Gut microbes correlate with differences in host physiology, but how do they participate in these changes? Or do they simply respond to changes?
Gut microbes correlate with differences in host physiology, but whether microbes participate in these changes or simply respond to them remained unclear. New research published in Nature now shows that gut microbes produce small molecules that mimic metabolites produced by human cells, suggesting that host and microbe cells speak the same molecular language.
To identify the important functions of the intestinal microbiome, Sean Brady and Louis Cohen from Rockefeller University and their colleagues isolated DNA from human gut bacteria and put it into host bacterial species in lab cultures. Then they screened for compounds produced by the gut bacterial genome that would interact with human cells. That screen led them to a family of genes that code for enzymes producing small molecules called N-acyl amides, which are ligands for G-protein coupled receptors (GPCR).
“The native ligands for these GPCRs sure looked an awful lot like our bacterial molecules, suggesting a convergence between bacterial signaling molecules and human signaling molecules around this N-acyl amide family,” said Brady. “You could use the term mimicry.”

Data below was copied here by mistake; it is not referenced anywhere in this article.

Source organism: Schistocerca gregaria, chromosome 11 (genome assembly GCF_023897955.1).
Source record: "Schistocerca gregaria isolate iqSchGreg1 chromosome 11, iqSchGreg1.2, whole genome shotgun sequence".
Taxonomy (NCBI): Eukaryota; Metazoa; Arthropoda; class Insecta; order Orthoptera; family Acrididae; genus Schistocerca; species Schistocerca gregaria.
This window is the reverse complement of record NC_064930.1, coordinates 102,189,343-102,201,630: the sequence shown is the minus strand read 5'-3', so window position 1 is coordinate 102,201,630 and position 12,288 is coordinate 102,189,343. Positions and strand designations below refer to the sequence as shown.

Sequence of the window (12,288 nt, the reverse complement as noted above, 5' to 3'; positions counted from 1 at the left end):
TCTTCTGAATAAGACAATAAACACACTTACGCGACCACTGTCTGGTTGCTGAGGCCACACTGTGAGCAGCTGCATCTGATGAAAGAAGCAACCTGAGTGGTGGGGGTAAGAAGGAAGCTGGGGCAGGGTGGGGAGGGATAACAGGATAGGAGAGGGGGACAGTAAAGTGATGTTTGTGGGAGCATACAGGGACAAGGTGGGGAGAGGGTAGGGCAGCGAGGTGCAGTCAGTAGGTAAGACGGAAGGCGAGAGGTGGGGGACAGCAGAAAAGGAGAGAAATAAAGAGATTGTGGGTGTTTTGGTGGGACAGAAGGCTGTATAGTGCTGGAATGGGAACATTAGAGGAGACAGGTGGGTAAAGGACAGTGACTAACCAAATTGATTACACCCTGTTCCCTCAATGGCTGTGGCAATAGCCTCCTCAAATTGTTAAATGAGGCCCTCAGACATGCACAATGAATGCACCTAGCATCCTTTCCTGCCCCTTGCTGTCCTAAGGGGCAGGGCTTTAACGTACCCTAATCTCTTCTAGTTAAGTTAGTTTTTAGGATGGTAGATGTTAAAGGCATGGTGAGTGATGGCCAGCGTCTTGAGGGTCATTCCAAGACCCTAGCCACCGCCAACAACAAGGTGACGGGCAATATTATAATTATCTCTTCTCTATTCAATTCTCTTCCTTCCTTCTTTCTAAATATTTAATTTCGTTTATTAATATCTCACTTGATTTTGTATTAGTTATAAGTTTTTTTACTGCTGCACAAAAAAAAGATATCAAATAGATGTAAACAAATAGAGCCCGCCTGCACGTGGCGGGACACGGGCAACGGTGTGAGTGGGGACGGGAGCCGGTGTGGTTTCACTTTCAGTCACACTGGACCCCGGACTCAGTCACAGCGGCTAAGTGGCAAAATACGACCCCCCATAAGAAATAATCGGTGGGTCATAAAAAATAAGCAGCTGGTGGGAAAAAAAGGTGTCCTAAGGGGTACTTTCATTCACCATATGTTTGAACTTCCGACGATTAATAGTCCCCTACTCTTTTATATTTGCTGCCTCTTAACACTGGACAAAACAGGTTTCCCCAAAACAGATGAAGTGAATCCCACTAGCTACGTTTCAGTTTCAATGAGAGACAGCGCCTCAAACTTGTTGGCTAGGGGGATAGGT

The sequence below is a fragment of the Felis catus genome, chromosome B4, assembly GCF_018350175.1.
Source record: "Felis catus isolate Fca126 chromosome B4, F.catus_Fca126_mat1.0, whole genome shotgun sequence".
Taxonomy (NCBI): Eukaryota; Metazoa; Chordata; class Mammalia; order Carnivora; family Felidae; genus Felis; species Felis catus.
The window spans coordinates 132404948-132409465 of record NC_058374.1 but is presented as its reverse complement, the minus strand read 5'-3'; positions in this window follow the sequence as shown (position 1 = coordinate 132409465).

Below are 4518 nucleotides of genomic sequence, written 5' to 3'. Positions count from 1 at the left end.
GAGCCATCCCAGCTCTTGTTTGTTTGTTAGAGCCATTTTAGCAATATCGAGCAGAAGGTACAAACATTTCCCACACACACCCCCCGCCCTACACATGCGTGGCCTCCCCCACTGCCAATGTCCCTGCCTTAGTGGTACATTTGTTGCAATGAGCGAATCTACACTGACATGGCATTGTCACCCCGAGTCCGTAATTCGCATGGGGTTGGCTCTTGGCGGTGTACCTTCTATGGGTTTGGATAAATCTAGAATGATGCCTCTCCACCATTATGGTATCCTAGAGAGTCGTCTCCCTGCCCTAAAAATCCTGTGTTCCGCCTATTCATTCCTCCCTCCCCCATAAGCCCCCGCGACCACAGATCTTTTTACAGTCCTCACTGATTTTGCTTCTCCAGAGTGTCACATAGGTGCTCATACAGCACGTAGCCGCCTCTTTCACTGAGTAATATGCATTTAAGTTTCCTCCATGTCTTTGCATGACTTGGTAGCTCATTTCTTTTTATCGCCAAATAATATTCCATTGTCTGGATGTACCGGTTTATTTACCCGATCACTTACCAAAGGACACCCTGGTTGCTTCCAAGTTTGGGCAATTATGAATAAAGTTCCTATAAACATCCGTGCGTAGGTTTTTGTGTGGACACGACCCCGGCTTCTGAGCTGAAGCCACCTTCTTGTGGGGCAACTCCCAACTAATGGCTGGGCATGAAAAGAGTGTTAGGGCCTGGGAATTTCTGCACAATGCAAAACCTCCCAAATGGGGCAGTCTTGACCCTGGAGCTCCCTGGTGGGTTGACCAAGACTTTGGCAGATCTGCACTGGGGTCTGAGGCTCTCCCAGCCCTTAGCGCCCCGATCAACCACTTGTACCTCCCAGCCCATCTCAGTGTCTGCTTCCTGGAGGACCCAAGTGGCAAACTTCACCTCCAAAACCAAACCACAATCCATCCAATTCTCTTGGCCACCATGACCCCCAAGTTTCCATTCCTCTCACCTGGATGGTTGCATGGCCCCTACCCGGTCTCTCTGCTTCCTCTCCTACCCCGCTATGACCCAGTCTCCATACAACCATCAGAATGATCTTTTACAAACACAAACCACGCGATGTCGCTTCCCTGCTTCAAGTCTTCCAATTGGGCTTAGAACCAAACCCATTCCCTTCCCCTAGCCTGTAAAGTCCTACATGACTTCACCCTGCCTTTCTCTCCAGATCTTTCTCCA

The researchers decided to focus on GPR119, a G-protein receptor that is expressed in cells in the intestinal tract. They hypothesized that this GPCR “is in intimate contact with gut bacteria and can respond to both bacterial and human ligands, and helps set the metabolic tone of your body,” Cohen explained. Indeed, the researchers showed that the bacterial and human ligands interact with GPR119 in similar ways.
To probe the physiological consequences of this dual interaction, the researchers colonized lab mice with bacteria expressing the gene for the enzyme that produces the GPR119 bacterial ligand. Expression of this molecule in gut bacteria led to changes in blood glucose and metabolic hormones in mice.
“What I think is important is that this reservoir of novel [microbial] ligands has the potential, when it’s manipulated, to have physiological effects,” Brady said. “If you can understand what chemistry is there, you can potentially modulate it therapeutically.”
Many human GPCRs have no known ligands, suggesting that they may respond to microbial ligands, rather than ligands produced by human cells. “The large scale exploration of ligands from the human microbiome would potentially be an interesting move forward,” Brady said.
Written ByViviane Callier
Updated 28 March, 2019
SourceCohen LJ, Esterhazy D, Kim SH, Lemetre C, Aguilar RR, Gordon EA, Pickard AJ, Corss JR, Emiliano AB, han SM, Chu J, Vila-Farres X, Kaplitt J, Rogoz A, Calle PY, Hunter C, Bitok JK, Brady SF. 2017. Commensal bacteria make GPCR ligands that mimic human signaling molecules. Nature 549:48-53